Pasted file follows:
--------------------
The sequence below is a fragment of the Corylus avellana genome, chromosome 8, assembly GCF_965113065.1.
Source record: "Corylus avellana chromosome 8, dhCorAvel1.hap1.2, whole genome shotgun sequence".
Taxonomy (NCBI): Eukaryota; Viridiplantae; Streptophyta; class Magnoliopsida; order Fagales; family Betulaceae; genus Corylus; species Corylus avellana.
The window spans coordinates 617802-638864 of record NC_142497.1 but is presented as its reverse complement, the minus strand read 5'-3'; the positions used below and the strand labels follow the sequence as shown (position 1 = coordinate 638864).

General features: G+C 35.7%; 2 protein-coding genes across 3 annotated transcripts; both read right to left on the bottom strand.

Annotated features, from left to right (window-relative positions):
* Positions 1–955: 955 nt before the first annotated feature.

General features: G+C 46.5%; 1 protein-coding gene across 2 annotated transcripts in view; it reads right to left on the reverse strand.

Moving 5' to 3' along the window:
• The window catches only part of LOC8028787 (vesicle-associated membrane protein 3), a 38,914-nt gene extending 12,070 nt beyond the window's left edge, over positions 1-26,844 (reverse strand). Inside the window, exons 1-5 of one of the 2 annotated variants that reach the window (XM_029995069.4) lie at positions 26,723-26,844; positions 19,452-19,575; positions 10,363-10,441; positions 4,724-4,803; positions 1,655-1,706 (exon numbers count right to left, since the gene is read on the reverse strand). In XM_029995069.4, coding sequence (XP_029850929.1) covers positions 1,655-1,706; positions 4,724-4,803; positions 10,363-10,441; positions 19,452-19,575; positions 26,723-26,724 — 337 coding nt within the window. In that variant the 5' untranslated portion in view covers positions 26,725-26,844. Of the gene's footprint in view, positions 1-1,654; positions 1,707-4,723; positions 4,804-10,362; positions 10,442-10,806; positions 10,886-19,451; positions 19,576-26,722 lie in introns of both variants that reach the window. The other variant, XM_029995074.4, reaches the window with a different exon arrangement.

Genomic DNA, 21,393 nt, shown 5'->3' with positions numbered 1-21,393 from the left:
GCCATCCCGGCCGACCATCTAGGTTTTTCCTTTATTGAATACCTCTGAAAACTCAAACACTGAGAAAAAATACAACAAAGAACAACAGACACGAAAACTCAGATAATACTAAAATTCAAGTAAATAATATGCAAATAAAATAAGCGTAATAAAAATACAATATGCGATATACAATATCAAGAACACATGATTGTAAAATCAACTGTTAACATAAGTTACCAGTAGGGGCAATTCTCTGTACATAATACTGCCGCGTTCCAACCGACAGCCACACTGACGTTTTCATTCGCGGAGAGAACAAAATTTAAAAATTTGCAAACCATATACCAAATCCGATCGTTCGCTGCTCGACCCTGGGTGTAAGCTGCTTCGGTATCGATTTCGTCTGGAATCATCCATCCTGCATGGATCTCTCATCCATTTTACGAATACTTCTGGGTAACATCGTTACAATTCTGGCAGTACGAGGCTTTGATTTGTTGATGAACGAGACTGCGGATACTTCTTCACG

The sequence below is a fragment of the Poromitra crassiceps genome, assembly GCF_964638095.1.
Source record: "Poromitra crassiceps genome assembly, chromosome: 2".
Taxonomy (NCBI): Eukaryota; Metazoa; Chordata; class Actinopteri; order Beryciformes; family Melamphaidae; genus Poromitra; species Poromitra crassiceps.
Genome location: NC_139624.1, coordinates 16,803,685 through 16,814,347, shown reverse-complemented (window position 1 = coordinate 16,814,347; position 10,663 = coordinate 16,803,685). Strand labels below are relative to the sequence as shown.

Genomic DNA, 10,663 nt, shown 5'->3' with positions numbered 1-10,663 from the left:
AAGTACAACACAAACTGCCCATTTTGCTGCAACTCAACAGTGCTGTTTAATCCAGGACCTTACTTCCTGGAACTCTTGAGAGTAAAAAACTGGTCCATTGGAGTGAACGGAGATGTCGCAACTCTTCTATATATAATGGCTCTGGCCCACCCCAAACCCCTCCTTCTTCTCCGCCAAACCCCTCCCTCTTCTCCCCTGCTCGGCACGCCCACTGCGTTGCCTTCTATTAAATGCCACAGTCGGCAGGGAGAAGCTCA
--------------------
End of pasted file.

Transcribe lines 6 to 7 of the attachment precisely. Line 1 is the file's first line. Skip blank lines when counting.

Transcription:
Annotated features, from left to right (window-relative positions):
* Positions 1–955: 955 nt before the first annotated feature.